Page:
Still, Collins objected, saying that he had not willfully violated the statute, he didn’t owe any taxes, and his wife had already paid a $1,000 penalty, which should have satisfied any obligation he had. When the IRS completed its automatic OVDP opt-out audit it determined that Collins’s assumptions about his tax status were wrong: he did owe taxes on at least one of the foreign financial accounts. His accountant had failed to properly report the income Collins received from his Swiss bank account as income under the Passive Foreign Investment Company (PFIC) plan. Collins may have thought he didn’t owe taxes when he started the OVDP program, but the audit showed he was wrong. Still, the Bank Secrecy Act’s FBAR reporting requirements weren’t affected by that false belief: the penalty could be assessed either way.

Collins also raised several other issues including whether the IRS had imposed too high a penalty under its own regulations, and whether the statute allowed unconstitutionally excessive fines. In the end, the Court disagreed with all of Collins’ objections, upholding the FBAR penalties and finding that Collins had the money to pay them.

Can You Rely on Old Embassy Advice?

The Collins case also raises an interesting take on a common question about what happens when taxpayers get bad advice. A central theme in Mr. Collins’s defense was that professionals along the way told him he didn’t owe anything to the IRS.

When Collins first moved to France in 1973, he spoke with officials at the U.S. Embassy in Paris and asked them about reporting his foreign income. They said that if he paid French taxes on the French income, there would be no U.S. tax obligation. No one at the embassy mentioned he had to report his foreign financial accounts. Later, a UBS bank counselor told Collins this was also true for foreign-earned interest income.

Collins started to work with a U.S. CPA in 2005. He testified that he reported his foreign accounts to his CPA, but apparently, the CPA told him he didn’t have to worry about reporting the foreign assets. He prepared Collins’s tax returns as though he had no foreign financial accounts, including answering “No” to a related question on Schedule C of Collins’s 1040 tax returns.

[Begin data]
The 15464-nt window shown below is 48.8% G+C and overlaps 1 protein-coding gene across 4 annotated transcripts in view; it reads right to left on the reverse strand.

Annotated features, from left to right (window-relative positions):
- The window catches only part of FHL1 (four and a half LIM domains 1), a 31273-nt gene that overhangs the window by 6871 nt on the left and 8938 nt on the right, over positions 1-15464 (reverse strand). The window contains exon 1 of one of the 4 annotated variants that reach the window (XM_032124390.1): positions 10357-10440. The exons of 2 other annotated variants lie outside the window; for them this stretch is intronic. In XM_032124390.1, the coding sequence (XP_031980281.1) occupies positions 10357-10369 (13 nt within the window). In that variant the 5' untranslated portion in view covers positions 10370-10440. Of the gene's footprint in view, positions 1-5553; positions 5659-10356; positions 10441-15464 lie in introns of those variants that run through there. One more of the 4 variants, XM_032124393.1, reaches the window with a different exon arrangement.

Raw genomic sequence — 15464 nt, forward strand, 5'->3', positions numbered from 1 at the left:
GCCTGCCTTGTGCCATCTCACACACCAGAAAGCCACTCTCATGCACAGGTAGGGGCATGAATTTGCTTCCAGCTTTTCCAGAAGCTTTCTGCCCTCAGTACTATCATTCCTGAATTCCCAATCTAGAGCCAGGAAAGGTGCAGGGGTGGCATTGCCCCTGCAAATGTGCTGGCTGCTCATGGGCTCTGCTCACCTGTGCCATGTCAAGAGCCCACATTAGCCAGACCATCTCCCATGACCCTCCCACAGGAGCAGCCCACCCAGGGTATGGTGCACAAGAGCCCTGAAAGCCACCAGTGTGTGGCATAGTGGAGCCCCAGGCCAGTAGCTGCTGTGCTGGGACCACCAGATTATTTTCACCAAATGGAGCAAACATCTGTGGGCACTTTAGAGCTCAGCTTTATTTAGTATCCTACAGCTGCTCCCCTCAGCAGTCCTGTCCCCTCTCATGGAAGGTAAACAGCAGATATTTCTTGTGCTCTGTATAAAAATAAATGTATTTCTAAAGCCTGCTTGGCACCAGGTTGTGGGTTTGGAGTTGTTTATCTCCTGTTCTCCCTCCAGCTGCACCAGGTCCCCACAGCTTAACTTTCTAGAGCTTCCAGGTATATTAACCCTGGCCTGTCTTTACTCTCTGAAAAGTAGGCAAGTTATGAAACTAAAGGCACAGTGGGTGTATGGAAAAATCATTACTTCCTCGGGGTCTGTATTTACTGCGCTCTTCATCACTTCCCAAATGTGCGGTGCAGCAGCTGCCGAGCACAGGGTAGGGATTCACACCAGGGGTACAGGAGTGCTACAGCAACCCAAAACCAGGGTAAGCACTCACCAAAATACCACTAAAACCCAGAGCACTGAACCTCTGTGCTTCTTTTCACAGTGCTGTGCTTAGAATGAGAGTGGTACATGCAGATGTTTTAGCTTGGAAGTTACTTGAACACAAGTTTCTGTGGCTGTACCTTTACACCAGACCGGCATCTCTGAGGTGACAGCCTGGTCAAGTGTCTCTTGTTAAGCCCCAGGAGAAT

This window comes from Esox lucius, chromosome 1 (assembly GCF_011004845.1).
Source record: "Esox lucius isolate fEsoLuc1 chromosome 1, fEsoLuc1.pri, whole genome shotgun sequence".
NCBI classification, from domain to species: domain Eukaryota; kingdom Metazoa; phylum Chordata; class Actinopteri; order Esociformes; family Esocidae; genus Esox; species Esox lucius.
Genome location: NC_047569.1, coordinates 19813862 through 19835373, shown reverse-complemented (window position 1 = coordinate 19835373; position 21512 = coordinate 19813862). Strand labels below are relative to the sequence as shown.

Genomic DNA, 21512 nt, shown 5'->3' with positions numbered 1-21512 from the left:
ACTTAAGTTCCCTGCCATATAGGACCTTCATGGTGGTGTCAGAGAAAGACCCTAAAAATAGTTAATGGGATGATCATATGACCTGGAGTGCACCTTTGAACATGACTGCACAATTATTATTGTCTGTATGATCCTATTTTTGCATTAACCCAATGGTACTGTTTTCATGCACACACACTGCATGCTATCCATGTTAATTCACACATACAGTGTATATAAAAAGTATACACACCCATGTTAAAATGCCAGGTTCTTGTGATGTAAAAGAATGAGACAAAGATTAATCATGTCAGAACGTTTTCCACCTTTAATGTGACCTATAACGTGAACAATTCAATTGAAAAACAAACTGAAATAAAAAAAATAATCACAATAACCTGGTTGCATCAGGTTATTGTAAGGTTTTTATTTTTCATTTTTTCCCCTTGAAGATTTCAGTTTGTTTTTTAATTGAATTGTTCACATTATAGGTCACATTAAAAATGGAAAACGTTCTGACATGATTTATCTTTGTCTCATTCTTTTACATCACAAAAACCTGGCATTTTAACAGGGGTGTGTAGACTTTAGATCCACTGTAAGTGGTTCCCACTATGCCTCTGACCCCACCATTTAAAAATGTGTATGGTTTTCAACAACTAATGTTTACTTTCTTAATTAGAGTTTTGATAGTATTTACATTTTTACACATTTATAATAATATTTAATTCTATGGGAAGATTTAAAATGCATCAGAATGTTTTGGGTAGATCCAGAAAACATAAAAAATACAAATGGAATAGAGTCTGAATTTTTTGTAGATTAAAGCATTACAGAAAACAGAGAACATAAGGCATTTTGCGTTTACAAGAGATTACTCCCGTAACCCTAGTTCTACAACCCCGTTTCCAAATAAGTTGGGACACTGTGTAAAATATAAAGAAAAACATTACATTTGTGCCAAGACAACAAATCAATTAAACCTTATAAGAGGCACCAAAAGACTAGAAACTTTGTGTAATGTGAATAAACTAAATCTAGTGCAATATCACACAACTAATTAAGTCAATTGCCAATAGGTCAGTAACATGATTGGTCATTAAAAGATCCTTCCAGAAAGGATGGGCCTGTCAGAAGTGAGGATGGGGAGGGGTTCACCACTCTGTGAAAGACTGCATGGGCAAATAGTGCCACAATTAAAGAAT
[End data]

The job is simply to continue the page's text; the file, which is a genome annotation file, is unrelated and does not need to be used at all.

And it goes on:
Federal courts have generally held that taxpayers can’t simply rely on the CPA to get everything right. Even just signing a tax return that falsely states there are no foreign financial accounts can be used to prove a willful FBAR violation. Here, the Court found that decades-old advice from embassy officials and bank counselors weren’t enough to forgive Collins’s ignorance. Nor could his accountant’s errors excuse his own failure to file the necessary reports.

Mr. Collins learned a hard lesson from his time in court: U.S. taxpayers are responsible for knowing what the law is when they have foreign financial accounts, and need to hold their accountants to it. That is why working with CPAs and tax attorneys with experience handling foreign financial affairs is so important. If you trust what someone told you from decades past, or who hasn’t done international work before, it could result in willful FBAR penalties and interfere with your retirement plans.

Attorney Joseph R. Viola is a tax attorney in Philadelphia, Pennsylvania with over 30 years experience. If you have questions regarding FBAR requirements or penalties, contact Joe Viola to schedule a consultation.